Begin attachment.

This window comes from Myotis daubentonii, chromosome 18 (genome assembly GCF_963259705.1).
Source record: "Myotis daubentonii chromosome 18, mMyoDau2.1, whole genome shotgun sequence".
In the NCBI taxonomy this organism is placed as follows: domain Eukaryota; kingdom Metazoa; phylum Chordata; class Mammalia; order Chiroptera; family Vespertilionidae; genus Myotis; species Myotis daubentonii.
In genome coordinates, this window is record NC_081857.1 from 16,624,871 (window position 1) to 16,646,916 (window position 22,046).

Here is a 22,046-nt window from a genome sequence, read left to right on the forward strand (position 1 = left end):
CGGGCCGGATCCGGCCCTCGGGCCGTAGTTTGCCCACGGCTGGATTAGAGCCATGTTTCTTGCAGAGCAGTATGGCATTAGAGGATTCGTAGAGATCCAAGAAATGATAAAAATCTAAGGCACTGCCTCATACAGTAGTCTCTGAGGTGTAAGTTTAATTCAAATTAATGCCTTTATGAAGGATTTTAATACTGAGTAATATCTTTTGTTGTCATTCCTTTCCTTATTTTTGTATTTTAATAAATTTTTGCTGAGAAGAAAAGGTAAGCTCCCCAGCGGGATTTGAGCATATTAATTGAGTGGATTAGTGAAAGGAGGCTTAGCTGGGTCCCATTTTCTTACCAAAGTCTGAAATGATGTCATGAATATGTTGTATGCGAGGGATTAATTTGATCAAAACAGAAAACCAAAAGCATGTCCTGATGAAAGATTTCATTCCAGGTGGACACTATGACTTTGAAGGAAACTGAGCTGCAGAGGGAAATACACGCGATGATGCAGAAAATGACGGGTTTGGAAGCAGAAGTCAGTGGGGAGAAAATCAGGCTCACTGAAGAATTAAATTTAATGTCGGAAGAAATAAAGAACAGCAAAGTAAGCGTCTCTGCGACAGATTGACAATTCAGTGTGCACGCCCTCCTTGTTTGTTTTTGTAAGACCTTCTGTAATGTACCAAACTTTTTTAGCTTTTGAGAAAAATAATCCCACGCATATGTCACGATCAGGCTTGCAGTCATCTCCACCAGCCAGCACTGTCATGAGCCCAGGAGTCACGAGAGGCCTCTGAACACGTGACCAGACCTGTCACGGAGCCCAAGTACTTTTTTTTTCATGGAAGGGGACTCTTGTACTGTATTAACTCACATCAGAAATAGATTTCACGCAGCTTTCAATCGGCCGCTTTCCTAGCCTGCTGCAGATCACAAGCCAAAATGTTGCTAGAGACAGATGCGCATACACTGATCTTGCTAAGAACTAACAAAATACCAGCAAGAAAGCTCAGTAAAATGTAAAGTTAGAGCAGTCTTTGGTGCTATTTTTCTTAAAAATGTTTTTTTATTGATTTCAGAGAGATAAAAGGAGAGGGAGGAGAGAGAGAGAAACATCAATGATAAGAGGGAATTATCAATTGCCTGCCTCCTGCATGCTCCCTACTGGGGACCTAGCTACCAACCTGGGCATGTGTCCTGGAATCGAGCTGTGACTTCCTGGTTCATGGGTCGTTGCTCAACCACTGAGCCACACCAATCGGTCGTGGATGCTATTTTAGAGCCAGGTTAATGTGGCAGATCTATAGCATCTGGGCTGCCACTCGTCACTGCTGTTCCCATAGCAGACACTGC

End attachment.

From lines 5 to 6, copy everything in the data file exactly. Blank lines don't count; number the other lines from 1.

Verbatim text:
Here is a 22,046-nt window from a genome sequence, read left to right on the forward strand (position 1 = left end):
CGGGCCGGATCCGGCCCTCGGGCCGTAGTTTGCCCACGGCTGGATTAGAGCCATGTTTCTTGCAGAGCAGTATGGCATTAGAGGATTCGTAGAGATCCAAGAAATGATAAAAATCTAAGGCACTGCCTCATACAGTAGTCTCTGAGGTGTAAGTTTAATTCAAATTAATGCCTTTATGAAGGATTTTAATACTGAGTAATATCTTTTGTTGTCATTCCTTTCCTTATTTTTGTATTTTAATAAATTTTTGCTGAGAAGAAAAGGTAAGCTCCCCAGCGGGATTTGAGCATATTAATTGAGTGGATTAGTGAAAGGAGGCTTAGCTGGGTCCCATTTTCTTACCAAAGTCTGAAATGATGTCATGAATATGTTGTATGCGAGGGATTAATTTGATCAAAACAGAAAACCAAAAGCATGTCCTGATGAAAGATTTCATTCCAGGTGGACACTATGACTTTGAAGGAAACTGAGCTGCAGAGGGAAATACACGCGATGATGCAGAAAATGACGGGTTTGGAAGCAGAAGTCAGTGGGGAGAAAATCAGGCTCACTGAAGAATTAAATTTAATGTCGGAAGAAATAAAGAACAGCAAAGTAAGCGTCTCTGCGACAGATTGACAATTCAGTGTGCACGCCCTCCTTGTTTGTTTTTGTAAGACCTTCTGTAATGTACCAAACTTTTTTAGCTTTTGAGAAAAATAATCCCACGCATATGTCACGATCAGGCTTGCAGTCATCTCCACCAGCCAGCACTGTCATGAGCCCAGGAGTCACGAGAGGCCTCTGAACACGTGACCAGACCTGTCACGGAGCCCAAGTACTTTTTTTTTCATGGAAGGGGACTCTTGTACTGTATTAACTCACATCAGAAATAGATTTCACGCAGCTTTCAATCGGCCGCTTTCCTAGCCTGCTGCAGATCACAAGCCAAAATGTTGCTAGAGACAGATGCGCATACACTGATCTTGCTAAGAACTAACAAAATACCAGCAAGAAAGCTCAGTAAAATGTAAAGTTAGAGCAGTCTTTGGTGCTATTTTTCTTAAAAATGTTTTTTTATTGATTTCAGAGAGATAAAAGGAGAGGGAGGAGAGAGAGAGAAACATCAATGATAAGAGGGAATTATCAATTGCCTGCCTCCTGCATGCTCCCTACTGGGGACCTAGCTACCAACCTGGGCATGTGTCCTGGAATCGAGCTGTGACTTCCTGGTTCATGGGTCGTTGCTCAACCACTGAGCCACACCAATCGGTCGTGGATGCTATTTTAGAGCCAGGTTAATGTGGCAGATCTATAGCATCTGGGCTGCCACTCGTCACTGCTGTTCCCATAGCAGACACTGC